Putting things in perspective
It was Mike Royko, columnist for the Chicago Tribune, who, when asked how he continually came up with material, is said to have replied, ‘“Just cut another vein.’” I’ll never play in the same league as the Pulitzer-winning Royko, but I do know how he felt; I shed a little of that metaphorical blood myself last week.
As I took the scissors in my right hand and cut the MerleFest wristband off my left, it might as well have been a vein. The pain was every bit as real, though not in my wrist but rather my heart. The difference between this year and the past 10 was that when I cut the wristband it was Friday morning and not Sunday evening. Except for a couple of hours Thursday, I missed my annual spiritual retreat. Missed the Chieftains, missed Alison, missed Rodney Crowell, missed BR 549, missed Skaggs, missed Del and the boys, missed everybody.
I missed them because it was the right thing to do.
What I didn’t miss were the funerals of two of my favorite old friends, Richard Dimeo and Richard Gay, who passed away within hours of each other Wednesday night and Thursday morning.
I got the news of Dimeo’s passing early Thursday morning and was still reeling when word came around noon of Gay’s demise. I went ahead to Wilkesboro to pick up my credentials that afternoon, holding out a sliver of hope that I might squeeze in a day of music between visitations and funerals, but by Friday morning it became apparent that it was going to have to be one or the other. So I chose the other.
It didn’t occur to me until later, but the two Richards had come into my life a few months and a few yards apart in 1989. I remember the exact day I met Dimeo because it was the Saturday afternoon in late March when the term ‘Laettner leaner’ became part of the lexicon. (For the ACC challenged, Duke forward Christian Laettner hit a last-second, off-balance, fall-away jumper that beat UConn and sent the Devils to the Final Four.) Dimeo was being interviewed by Bill Kennedy for a sales position with ESP Magazine, when I came storming into the office on Mendenhall behind College Hill Sundries screaming, ‘Duke wins, Duke wins!’
Being a Carolina fan, he was less euphoric than I over the events.
Since then our lives became intertwined like DNA strands. A couple of years later I left ESP and wound up at his former place of employment, The Chatham News, in Siler City, where I remained for five years. Then I returned to ESP and we shared adjoining offices for the next six years. Around 2000 he left ESP and returned to The Chatham News, where he remained until his death at the too-young age of 53.
We lost touch those last few years, but I always knew that one day I’d go down to Siler City to visit old friends and colleagues, walk into the newspaper office and he’d be standing there, avoiding work at all cost. I’d greet him with my familiar, ‘What’s happening, (expletive deleted)?’ And his snappy retort would be, ‘Hey there, (expletive deleted)!’ And it would be like we’d seen each other yesterday.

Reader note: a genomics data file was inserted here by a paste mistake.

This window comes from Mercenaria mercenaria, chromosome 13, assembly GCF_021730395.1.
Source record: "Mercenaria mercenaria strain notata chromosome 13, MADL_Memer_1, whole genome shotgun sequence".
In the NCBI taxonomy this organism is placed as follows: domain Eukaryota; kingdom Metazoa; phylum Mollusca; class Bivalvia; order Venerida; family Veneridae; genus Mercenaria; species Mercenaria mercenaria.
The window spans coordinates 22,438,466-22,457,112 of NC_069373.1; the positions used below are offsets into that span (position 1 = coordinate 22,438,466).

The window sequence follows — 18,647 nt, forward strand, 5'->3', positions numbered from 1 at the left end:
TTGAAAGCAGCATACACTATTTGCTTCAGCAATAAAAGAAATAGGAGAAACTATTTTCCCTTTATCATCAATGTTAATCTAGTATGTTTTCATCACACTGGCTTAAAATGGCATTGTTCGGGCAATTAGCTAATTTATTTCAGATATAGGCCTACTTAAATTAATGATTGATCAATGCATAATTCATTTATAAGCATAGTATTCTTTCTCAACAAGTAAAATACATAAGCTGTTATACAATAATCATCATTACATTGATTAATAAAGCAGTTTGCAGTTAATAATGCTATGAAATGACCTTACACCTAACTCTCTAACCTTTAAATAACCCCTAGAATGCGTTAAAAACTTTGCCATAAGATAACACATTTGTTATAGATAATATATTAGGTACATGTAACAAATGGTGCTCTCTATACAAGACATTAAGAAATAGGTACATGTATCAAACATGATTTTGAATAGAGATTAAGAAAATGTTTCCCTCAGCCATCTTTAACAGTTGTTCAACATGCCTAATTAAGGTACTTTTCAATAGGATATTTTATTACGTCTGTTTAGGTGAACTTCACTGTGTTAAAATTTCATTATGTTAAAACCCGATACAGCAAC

But it never happened. Death has its own timetable, you know.
Ironically, I met Richard Gay in April of that same year, less than a hundred yards from the ESP office, at the Presbyterian Church of the Covenant on Mendenhall. He was leading some stupid discussion group on spirituality and life skills that my wife dragged me to against my will. Richard, a poet, philosopher and retired ad man, struck me as being pompous, arrogant, brusque and pedantic. Yet, strangely, I found myself going back for a second meeting. And a third. By then I began to realize that beneath the curmudgeonly veneer he was one of the most humble, sincere, brilliant, warm-hearted men I’ve ever known. Janet and I and many others grew to love that old codger.
He eventually moved to Charlotte, living his final years with his daughter, but would take the train and spend a few days with Janet and me at least once a year, during which time we actually converted the native New Yorker into a Red Sox fan. Naturally, he took credit for bringing the Sox their first World Series crown since two years before he was born.
One of the blessings I’ll carry with me forever is that I was asked to deliver his eulogy last Sunday, at that same church, with some of those same people who’d been at those meetings all those years ago in attendance.
At that moment, MerleFest didn’t seem that important.
Ogi can be reached at firstname.lastname@example.org. and heard each Tuesday at 9:35 a.m. on WGOS 1070 AM.